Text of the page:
The Rise and Fall of Crude Supply - Shale Crude Production, Inventories and Imports

It looks like a combination of shale crude oil production and inventory drawdowns have been backing out crude oil imports over the past two months.  Gulf Coast refineries are leading the way to crank up utilization, increase diesel exports and pull crude oil inventories down from the stratosphere.  A lot of this activity seems to be bypassing Cushing. Meanwhile the Gulf Coast is at the center of two big events this week – a tropical storm and a huge refinery fire.  Today we continue our analysis of crude inventories.

On Monday we started an examination of the Energy Information Administration (EIA) weekly Petroleum Supply Report (WPSR) that is released each Wednesday and reflects US petroleum supply data for the prior week. If you missed that blog then you can read it here to catch up. Our analysis of crude oil inventory data began with a look at the Summary Supply report data in Table 1. We walked through calculating the US crude supply balance by adding up net imports (imports minus exports), crude production and the change in crude inventories (a draw or a build). We compared that supply number with demand based on refinery crude inputs. Last week (week ending August 17 2012) crude oil demand exceeded production and imports leading to a stock draw of 5.4 MMBbl for the week or 773 Mb/d.

Now we are going to look more closely at the crude oil inventory data broken down by individual refining region within the US. We start by identifying the data in the WPSR report. You will recall that this report is published every week in pdf form and that the data is also available in spreadsheet and html formats from the EIA website here.   The table below is a snapshot of last week’s pdf report showing the crude oil inventory data  that can be found in Table 4 -- “Stocks of Crude Oil by PAD District”. The report values are in millions of barrels (MMBbl).

Source:EIA

The first two values to note in the report are the highlighted #1 Total Commercial Crude Stocks– and #2 the Stock Draw/Build MMBbl. Total commercial crude stocks of 360.7 MMBbl include “those domestic and Customs-cleared foreign crude oil stocks held at refineries, in pipelines, in lease tanks, and in transit to refineries” (that’s the EIA speaking). Commercial crude stocks do not include the strategic petroleum reserve (SPR) that is nearly double the size of commercial stocks (696 MMBbl) and is only released at the discretion of the federal government. The #2 stock draw/build is the difference between the current week total commercial crude stocks and the previous week. If the value is negative, a stock draw has taken place (as is the case here with minus 5.4 MMBbl) and if the value is positive then a stock build occurred. The 5.4 MMBbl stock draw during this week was unexpected and as we learned in part I of this blog, was caused primarily by a drop in the volume of imported crude leading refiners to use up inventory.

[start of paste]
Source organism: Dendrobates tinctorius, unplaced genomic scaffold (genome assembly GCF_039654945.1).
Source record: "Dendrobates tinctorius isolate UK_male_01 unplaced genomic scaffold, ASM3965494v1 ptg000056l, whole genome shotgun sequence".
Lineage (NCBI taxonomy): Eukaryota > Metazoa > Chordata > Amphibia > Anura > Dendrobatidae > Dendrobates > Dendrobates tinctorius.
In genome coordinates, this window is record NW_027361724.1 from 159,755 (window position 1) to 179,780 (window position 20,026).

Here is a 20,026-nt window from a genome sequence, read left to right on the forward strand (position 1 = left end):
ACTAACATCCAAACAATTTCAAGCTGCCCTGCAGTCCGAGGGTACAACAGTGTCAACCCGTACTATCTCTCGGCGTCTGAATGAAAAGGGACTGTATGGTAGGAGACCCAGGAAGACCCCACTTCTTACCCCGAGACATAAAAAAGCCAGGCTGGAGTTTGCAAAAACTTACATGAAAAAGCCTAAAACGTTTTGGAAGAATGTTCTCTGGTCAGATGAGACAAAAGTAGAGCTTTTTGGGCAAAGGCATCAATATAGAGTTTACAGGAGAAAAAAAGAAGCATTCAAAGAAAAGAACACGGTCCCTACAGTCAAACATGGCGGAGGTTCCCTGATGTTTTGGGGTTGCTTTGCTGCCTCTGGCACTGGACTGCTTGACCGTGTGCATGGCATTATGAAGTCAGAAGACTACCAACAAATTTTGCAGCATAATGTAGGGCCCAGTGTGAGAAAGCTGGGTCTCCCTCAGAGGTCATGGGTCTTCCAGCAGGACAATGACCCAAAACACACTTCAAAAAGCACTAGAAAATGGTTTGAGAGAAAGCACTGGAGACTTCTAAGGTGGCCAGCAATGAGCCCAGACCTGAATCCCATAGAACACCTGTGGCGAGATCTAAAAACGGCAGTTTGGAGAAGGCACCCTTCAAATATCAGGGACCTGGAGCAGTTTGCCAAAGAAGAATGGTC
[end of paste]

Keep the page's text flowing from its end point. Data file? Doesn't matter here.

The third value highlighted on the table is #3 Cushing Stocks. This value is separated out in the report because the storage facility in Cushing Oklahoma is the largest in the US and the most significant for the crude oil market (see You’re Doin Fine Oklahoma! For more on Cushing crude oil storage facilities). In this table, Cushing stocks were unchanged at 45.2 MMBbl. The crude market is paying particular attention to Cushing stocks these days because they are at historically high levels and have been building steadily since January of this year. That stock build has resulted from higher Canadian and domestic crude production exceeding refinery demand in the Midwest and being unable to move to the Gulf Coast to compete there with imported crude. High inventory levels at Cushing have placed downward pressure on the price of WTI crude – the Cushing benchmark - that has traded at around $15-$20 discount to Gulf Coast crudes.  As we have talked about before, the opening up of the Seaway Pipeline (see A Drop in the Ocean and Seaway Reversal and Expansion Project) in June of this year to allow 150 Mb/d of crude to leave Cushing for the US Gulf (Houston) was anticipated to relieve the Cushing stock build. So far however, Cushing stocks have only leveled off and are not falling significantly. The expansion of the Seaway pipeline capacity to 400 Mb/d in January 2013 should lead to a more dramatic draw in Cushing inventories. 

To access the remainder of The Rise and Fall of Crude Supply - Shale Crude Production, Inventories and Imports you must be logged as a RBN Backstage Pass™ subscriber.

Full access to the RBN Energy blog archive which includes any posting more than 5 days old is available only to RBN Backstage Pass™ subscribers. In addition to blog archive access, RBN Backstage Pass™ resources include Drill-Down Reports, Spotlight Reports, Spotcheck Indicators, Market Fundamentals Webcasts, Get-Togethers and more. If you have already purchased a subscription, be sure you are logged in For additional help or information, contact us at info@rbnenergy.com or 888-613-8874.